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Peripheral Arterial Disease of the Legs - Treatment Overview

Your treatment for peripheral arterial disease (PAD) will focus on healthy lifestyle changes first. You may need to take medicines to ease leg pain or to help you manage other health problems.

If lifestyle changes don't help, or if your PAD gets very bad, you may need angioplasty or bypass surgery of the leg arteries.

It's important to do what you can to improve your health and possibly reverse the buildup of plaque in your arteries. When you have PAD, you have a high risk of having a heart attack or stroke. Making healthy changes and following your treatment plan can reduce this risk.

Healthy changes you can make

  • If you smoke, quit. Quitting is the best thing you can do when you have peripheral arterial disease (PAD). Medicines and counseling can help you quit for good.
  • Try to get more exercise. Studies show that walking 3 times a week for 3 to 6 months lengthens the distance you can walk before you need to stop because of leg pain.3 Being able to walk farther may mean that you are getting better blood flow to the muscles in your legs. A supervised exercise program that is designed just for you may help you the most.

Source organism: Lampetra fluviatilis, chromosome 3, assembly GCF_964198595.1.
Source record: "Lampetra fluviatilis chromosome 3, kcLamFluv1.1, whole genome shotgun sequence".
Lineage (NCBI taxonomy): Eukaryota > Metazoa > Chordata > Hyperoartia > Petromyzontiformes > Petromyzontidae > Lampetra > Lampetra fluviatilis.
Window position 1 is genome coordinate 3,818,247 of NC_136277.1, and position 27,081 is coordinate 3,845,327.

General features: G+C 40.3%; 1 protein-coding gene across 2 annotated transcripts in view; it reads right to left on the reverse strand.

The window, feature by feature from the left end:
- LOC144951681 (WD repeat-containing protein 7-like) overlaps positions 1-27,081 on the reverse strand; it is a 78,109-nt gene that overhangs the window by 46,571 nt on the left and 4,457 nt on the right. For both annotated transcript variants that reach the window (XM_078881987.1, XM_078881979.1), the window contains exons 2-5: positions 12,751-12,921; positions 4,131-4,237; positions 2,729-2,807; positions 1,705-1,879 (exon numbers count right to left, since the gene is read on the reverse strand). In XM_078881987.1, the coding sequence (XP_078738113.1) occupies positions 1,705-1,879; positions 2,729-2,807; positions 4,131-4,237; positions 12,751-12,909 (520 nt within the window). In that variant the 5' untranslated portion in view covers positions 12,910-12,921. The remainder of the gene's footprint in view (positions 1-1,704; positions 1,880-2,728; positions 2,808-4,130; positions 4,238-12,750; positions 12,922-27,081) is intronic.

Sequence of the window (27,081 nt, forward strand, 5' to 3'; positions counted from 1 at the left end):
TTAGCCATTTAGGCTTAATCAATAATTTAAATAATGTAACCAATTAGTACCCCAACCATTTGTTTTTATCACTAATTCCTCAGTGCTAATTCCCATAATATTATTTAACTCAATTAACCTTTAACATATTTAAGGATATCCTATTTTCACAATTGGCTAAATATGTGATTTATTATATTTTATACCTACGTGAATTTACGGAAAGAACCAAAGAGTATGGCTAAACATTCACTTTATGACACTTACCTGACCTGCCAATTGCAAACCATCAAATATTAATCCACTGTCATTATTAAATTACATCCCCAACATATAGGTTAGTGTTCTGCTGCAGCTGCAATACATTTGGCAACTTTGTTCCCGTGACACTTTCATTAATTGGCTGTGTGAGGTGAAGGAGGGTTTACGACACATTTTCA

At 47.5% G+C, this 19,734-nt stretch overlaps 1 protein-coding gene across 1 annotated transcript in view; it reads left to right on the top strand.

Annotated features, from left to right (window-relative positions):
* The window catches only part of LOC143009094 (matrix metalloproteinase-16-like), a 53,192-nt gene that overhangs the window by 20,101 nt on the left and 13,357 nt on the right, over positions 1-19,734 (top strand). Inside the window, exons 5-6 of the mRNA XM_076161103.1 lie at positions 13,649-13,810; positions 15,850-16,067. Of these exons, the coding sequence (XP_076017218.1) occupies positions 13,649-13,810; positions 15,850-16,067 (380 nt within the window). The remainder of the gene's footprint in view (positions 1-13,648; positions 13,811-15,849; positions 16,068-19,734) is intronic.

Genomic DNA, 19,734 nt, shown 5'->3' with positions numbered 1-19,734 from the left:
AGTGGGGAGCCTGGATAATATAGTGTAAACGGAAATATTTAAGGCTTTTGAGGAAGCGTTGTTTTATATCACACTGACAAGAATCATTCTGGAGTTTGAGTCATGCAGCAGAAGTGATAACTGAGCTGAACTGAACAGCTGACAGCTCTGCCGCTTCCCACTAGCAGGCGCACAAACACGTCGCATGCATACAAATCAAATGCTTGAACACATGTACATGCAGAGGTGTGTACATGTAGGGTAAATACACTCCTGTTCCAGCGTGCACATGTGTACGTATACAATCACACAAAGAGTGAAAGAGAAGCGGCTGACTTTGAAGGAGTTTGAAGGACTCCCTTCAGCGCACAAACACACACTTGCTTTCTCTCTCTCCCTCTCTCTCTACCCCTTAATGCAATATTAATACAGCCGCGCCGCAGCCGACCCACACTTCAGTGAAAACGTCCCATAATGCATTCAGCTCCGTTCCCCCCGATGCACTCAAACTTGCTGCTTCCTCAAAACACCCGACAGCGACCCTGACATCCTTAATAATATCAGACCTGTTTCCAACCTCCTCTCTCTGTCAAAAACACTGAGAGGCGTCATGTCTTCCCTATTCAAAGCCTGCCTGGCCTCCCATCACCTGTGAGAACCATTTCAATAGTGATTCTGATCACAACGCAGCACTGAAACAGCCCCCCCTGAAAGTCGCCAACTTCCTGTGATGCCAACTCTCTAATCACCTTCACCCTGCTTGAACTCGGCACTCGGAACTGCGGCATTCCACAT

• Eat heart-healthy foods, such as fruits and vegetables.
actionset.gif Heart Disease: Eating a Heart-Healthy Diet.

A cardiac rehab program can help you make lifestyle changes. In cardiac rehab, a team of health professionals provides education and support to help you make new, healthy habits.

See Living With PAD for more ideas about changes you can make and about support to help you make them.

Medicines

You may need medicines to help prevent blood clots, improve cholesterol, or lower blood pressure. You might take a medicine that can help ease pain while you are walking.

Procedures and surgery

Sometimes peripheral arterial disease gets worse despite treatment. People who have severe PAD or who are at risk for losing a limb may need bypass surgery or other procedures (such as angioplasty) to restore proper blood flow to the legs.

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WebMD Medical Reference from Healthwise

Last Updated: May 17, 2012
This information is not intended to replace the advice of a doctor. Healthwise disclaims any liability for the decisions you make based on this information.
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